So, what can we take from this VETgirl podcast? The relevance of some of the differences between the two breeds in this study is not entirely clear. It is true that Miniature Schnauzers had a higher incidence of MMVD, and at an earlier age than Yorkshire Terriers in this population, but the authors point out that almost twice the total number of Yorkshire Terriers than Miniature Schnauzers were tabulated in the study population overall, which may be a reflection of the referral base and could have skewed the results. With regards to the absolute age difference, I think this would best be interpreted in the context of average lifespans of the two breeds, which was not discussed or specified in this study. If Yorkshire Terriers have a longer lifespan, on average, than Miniature Schnauzers, the genetic, or telomeric “age” of dogs in each breed at time of onset of MMVD may not actually be that different.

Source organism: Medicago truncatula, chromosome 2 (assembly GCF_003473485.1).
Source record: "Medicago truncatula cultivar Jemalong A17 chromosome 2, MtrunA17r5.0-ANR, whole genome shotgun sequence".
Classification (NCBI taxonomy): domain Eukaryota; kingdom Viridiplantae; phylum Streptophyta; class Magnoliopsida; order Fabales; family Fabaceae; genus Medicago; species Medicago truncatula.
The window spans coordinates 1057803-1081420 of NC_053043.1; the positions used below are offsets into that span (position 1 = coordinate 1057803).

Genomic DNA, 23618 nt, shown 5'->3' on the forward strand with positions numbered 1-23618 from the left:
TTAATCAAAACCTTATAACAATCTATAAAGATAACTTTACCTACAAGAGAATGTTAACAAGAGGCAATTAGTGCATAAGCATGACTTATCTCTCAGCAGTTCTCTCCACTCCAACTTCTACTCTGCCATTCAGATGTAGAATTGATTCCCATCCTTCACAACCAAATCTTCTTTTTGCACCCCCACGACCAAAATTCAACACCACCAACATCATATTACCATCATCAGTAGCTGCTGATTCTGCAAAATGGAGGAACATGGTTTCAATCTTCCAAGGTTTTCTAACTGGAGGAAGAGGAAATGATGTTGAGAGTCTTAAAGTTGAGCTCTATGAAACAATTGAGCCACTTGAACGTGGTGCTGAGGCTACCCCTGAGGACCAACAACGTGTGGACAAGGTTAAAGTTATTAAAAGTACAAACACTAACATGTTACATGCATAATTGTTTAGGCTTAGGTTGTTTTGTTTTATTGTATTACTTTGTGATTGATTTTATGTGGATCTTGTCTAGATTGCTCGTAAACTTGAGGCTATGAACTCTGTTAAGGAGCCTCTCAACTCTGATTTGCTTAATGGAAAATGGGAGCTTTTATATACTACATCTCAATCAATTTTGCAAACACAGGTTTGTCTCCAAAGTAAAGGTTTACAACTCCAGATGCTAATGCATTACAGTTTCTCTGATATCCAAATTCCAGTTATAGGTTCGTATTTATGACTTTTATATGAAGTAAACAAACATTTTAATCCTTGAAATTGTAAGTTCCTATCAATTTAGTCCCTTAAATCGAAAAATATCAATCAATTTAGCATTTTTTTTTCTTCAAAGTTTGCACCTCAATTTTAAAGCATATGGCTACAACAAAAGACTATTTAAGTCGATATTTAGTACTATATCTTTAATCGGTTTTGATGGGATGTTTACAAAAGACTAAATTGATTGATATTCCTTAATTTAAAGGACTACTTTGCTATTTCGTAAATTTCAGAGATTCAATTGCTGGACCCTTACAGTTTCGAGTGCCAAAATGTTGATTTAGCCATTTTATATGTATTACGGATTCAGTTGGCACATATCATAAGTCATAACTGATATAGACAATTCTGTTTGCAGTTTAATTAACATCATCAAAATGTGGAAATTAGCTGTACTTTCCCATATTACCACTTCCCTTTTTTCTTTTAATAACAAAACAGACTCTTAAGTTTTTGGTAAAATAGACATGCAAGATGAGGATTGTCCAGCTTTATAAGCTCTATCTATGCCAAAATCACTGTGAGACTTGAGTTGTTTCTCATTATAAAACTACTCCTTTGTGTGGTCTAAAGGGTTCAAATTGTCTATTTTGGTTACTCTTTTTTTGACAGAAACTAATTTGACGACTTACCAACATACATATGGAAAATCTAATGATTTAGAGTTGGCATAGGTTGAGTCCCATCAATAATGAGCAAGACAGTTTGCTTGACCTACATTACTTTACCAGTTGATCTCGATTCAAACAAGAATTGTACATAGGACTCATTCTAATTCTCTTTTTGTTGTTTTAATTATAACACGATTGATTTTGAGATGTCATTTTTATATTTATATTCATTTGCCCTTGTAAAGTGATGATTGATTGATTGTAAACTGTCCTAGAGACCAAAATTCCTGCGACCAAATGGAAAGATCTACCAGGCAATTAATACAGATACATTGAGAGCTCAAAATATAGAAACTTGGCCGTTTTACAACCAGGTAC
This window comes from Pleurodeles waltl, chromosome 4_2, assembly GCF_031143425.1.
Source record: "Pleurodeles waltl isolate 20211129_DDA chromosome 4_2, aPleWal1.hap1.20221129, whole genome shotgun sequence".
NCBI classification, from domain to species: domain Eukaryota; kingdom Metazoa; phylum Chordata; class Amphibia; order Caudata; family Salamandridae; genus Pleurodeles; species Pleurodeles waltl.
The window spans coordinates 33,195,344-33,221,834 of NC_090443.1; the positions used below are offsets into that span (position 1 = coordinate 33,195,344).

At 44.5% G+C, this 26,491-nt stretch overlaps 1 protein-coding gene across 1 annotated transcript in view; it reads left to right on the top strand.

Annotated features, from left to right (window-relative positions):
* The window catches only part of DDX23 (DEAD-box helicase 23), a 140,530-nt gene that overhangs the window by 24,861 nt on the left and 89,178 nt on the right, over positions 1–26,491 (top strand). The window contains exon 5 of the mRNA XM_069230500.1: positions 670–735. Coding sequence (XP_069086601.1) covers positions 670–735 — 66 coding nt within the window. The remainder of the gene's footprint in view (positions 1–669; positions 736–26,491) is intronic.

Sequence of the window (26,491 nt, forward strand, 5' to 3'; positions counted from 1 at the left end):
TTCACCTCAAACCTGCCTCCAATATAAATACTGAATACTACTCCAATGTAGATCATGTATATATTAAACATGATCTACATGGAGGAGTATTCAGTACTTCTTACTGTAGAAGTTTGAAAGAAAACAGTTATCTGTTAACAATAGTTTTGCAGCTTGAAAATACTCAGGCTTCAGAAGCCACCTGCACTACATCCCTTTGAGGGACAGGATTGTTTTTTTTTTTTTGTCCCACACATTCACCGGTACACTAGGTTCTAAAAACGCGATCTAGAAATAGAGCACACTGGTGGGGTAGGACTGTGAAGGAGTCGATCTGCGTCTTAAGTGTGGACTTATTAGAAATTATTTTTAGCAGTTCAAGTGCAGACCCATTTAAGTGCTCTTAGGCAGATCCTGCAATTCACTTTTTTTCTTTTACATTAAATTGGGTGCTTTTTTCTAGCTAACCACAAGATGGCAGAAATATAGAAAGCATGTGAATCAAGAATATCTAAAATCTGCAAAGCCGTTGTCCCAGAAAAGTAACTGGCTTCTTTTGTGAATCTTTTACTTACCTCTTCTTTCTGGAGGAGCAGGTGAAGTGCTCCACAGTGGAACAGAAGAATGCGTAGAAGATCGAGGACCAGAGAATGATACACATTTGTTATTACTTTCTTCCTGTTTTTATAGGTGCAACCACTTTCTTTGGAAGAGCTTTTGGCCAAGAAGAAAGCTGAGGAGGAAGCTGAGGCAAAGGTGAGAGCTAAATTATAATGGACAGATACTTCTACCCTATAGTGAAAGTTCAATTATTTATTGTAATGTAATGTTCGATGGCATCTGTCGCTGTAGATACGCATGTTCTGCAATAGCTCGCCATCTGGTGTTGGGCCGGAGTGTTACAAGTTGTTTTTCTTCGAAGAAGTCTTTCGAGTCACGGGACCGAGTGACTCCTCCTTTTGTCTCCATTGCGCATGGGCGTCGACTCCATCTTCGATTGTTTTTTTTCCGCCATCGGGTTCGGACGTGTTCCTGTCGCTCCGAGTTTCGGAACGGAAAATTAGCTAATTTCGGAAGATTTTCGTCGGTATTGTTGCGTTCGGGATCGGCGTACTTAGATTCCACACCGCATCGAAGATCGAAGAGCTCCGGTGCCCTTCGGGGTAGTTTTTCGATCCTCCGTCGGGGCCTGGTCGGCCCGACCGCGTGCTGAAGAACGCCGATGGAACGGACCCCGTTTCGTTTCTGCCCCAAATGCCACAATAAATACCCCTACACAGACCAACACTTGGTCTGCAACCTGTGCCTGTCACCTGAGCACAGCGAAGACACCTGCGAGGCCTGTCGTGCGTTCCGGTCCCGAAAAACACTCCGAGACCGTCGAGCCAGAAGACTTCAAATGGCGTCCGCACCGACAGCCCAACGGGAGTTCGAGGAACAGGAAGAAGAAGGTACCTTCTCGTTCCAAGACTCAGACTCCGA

As with all retrospective studies, this study openly admits to suffering from the risks and biases that come with incomplete data, inconsistencies in diagnostic operators or process, and lack of long-term follow-up in many dogs, among others. The exclusion criteria may also have impacted data as presumably many dogs with the conditions listed as exclusionary may have had concurrent MMVD.
DeProspero DJ, O’Donnell KA, DeFrancesco TC et al. Myxomatous mitral valve disease in Miniature Schnauzers and Yorkshire Terriers: 134 cases (2007–2016). J Am Vet Med Assoc 2021;259 (12): 1428-1432.